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Jax Daily Record Friday, Sep. 4, 202012:20 PM EST

Report finds Jacksonville hotels faring better than rest of country

Occupancy in 2021 predicted to hit more than 60% in Duval County.
by: Max Marbut Associate Editor

The hospitality industry crashed nationwide in April because of the COVID-19 business shutdown that began in March. It is slowly recovering, but it’s not expected to return to prepandemic volumes until, possibly, 2014.

The good news is the local market is performing better than the national averages in some key metrics.

Visit Jacksonville released Sept. 2 the Jacksonville tourism forecast for 2020-21 prepared by Smith Travel Research and Travel Economics, firms that track local and national trends in the hospitality industry.

Nationally, room occupancy is predicted to be lower than 40% for 2020; Jacksonville hoteliers are expected to be more than 53% occupied for the year.

In 2021, U.S. occupancy is expected to barely break 50%, while Jacksonville is predicted to hit more than 60%, much closer to the 65% “break-even point” for a hotel.

“Performance recovery is going to remain slow and well off of the pre-pandemic pace until the context for travel improves and group business begins to return,” said Amanda Hite, STR president, in the report.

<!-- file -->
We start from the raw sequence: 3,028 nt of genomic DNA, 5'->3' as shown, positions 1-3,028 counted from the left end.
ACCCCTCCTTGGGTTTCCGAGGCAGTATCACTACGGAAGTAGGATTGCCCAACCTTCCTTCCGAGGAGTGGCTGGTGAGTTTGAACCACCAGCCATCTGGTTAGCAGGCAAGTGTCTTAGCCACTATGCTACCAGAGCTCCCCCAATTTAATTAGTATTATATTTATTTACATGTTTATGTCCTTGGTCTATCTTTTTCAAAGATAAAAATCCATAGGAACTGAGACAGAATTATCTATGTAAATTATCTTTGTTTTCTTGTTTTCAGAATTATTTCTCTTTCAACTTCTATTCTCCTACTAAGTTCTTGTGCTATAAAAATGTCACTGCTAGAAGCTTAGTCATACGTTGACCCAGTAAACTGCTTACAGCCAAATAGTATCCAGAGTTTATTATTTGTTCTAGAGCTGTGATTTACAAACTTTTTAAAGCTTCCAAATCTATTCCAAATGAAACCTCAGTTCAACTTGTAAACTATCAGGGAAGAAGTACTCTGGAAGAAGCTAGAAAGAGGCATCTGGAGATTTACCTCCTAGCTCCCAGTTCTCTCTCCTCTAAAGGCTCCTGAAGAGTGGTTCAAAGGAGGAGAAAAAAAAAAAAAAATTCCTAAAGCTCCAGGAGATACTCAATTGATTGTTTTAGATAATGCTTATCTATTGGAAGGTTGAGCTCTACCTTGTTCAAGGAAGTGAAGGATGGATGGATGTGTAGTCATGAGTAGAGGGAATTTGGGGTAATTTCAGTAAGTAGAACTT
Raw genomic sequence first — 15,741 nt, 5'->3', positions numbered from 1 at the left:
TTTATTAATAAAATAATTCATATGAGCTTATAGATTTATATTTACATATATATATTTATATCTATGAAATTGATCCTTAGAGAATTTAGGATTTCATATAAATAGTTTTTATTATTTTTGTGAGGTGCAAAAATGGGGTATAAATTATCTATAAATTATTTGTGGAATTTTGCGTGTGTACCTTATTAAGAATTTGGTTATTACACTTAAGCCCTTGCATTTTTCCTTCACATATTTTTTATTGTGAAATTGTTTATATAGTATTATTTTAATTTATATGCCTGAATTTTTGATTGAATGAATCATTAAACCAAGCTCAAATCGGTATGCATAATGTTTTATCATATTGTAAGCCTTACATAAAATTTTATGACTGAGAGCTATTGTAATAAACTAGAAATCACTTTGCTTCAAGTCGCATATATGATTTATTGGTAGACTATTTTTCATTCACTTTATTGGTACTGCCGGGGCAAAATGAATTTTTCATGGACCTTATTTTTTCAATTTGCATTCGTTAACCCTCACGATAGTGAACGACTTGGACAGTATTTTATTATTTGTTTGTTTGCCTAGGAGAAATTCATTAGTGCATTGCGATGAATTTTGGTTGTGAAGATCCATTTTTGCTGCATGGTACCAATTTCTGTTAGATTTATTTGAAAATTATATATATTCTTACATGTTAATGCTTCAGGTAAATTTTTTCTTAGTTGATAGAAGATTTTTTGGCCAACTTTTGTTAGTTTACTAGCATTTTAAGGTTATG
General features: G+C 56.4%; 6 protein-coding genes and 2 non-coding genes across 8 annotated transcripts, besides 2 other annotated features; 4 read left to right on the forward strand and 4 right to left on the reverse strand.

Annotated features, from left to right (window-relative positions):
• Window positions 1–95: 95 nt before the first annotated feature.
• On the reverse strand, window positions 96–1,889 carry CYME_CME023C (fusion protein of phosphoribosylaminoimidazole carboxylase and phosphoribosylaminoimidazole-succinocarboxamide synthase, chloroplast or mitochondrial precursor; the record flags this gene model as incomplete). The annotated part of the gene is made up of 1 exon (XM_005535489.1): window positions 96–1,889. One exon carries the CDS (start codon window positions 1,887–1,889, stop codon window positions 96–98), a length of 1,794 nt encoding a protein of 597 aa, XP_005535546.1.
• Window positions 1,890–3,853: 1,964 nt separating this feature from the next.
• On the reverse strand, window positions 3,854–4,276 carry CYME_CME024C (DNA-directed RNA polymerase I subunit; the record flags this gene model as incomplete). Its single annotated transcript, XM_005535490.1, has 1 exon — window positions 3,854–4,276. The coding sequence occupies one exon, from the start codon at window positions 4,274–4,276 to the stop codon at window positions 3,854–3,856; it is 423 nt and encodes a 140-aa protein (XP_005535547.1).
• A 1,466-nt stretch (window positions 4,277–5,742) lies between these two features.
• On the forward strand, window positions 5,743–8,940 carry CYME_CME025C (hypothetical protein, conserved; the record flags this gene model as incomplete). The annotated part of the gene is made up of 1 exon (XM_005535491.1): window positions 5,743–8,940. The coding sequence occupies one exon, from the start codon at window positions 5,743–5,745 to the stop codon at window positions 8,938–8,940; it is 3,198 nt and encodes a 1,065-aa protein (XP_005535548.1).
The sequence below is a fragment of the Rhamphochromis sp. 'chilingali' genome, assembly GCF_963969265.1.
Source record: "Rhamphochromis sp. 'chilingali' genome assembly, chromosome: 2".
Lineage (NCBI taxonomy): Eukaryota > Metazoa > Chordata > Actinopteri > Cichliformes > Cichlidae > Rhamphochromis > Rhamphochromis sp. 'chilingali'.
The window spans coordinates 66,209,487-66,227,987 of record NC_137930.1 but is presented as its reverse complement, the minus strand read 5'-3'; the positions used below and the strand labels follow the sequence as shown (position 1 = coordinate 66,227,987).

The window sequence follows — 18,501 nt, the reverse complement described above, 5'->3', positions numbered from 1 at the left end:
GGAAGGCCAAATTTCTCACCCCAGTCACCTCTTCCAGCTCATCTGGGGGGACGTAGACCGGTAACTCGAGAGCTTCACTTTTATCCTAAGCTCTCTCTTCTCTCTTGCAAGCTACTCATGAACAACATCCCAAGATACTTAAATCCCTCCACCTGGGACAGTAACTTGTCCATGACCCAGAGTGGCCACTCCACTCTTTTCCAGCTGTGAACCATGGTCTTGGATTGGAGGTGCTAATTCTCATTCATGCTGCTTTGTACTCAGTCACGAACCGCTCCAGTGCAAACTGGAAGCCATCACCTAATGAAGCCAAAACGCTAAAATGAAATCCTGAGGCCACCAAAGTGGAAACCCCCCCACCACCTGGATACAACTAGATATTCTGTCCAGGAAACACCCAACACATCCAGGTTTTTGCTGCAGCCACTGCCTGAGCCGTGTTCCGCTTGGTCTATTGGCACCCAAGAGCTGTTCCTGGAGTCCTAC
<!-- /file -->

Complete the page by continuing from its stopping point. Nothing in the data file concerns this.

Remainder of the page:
Like the rest of the country, the forecast for Duval County is for continued COVID-19 impacts through the rest of 2020 and into 2021.

Occupancy growth in Jacksonville is forecast to grow in 2021 to 60.9%, lower than the predicted U.S. growth percentage. That likely is because Duval County fared better than the national average for occupancy since the start of the pandemic, according to the report.

Supply growth in Jacksonville will increase in 2021 by nearly 3% because there are hotels in construction. If projects in the final planning stage move forward with construction, there is potential to see even more supply growth.

“Economic recovery is ongoing, but fragile, and COVID-19 is expected to continue to define the travel environment through the first quarter of 2021. This sets a pace of tempered, cautious recovery in travel activity in the near term, with much stronger growth anticipated in the second half of next year,” said Adam Sacks, Tourism Economics president. 

According to STR and Tourism Economics, full recovery in U.S. hotel demand and room revenue remains unlikely until 2023 and 2024, respectively.

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